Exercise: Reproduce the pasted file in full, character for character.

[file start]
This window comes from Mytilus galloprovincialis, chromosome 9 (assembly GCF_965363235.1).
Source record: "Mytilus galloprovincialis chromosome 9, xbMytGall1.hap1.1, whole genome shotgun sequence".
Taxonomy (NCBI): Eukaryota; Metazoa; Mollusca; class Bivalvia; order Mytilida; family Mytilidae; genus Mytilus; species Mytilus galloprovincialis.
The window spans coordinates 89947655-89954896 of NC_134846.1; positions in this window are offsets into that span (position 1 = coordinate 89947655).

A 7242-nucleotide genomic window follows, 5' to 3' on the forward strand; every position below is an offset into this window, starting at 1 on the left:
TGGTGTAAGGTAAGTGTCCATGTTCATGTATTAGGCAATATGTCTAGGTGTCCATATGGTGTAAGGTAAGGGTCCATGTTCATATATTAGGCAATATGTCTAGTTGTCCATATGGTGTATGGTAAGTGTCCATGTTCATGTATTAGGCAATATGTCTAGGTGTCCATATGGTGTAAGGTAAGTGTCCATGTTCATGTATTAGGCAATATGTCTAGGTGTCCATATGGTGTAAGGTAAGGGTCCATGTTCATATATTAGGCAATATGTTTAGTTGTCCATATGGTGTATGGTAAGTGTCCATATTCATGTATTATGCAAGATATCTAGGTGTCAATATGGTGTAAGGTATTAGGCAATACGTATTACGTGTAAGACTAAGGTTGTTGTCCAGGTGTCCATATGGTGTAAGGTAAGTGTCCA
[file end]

This window comes from Mytilus galloprovincialis, chromosome 9 (assembly GCF_965363235.1).
Source record: "Mytilus galloprovincialis chromosome 9, xbMytGall1.hap1.1, whole genome shotgun sequence".
Taxonomy (NCBI): Eukaryota; Metazoa; Mollusca; class Bivalvia; order Mytilida; family Mytilidae; genus Mytilus; species Mytilus galloprovincialis.
The window spans coordinates 89947655-89954896 of NC_134846.1; positions in this window are offsets into that span (position 1 = coordinate 89947655).

A 7242-nucleotide genomic window follows, 5' to 3' on the forward strand; every position below is an offset into this window, starting at 1 on the left:
TGGTGTAAGGTAAGTGTCCATGTTCATGTATTAGGCAATATGTCTAGGTGTCCATATGGTGTAAGGTAAGGGTCCATGTTCATATATTAGGCAATATGTCTAGTTGTCCATATGGTGTATGGTAAGTGTCCATGTTCATGTATTAGGCAATATGTCTAGGTGTCCATATGGTGTAAGGTAAGTGTCCATGTTCATGTATTAGGCAATATGTCTAGGTGTCCATATGGTGTAAGGTAAGGGTCCATGTTCATATATTAGGCAATATGTTTAGTTGTCCATATGGTGTATGGTAAGTGTCCATATTCATGTATTATGCAAGATATCTAGGTGTCAATATGGTGTAAGGTATTAGGCAATACGTATTACGTGTAAGACTAAGGTTGTTGTCCAGGTGTCCATATGGTGTAAGGTAAGTGTCCA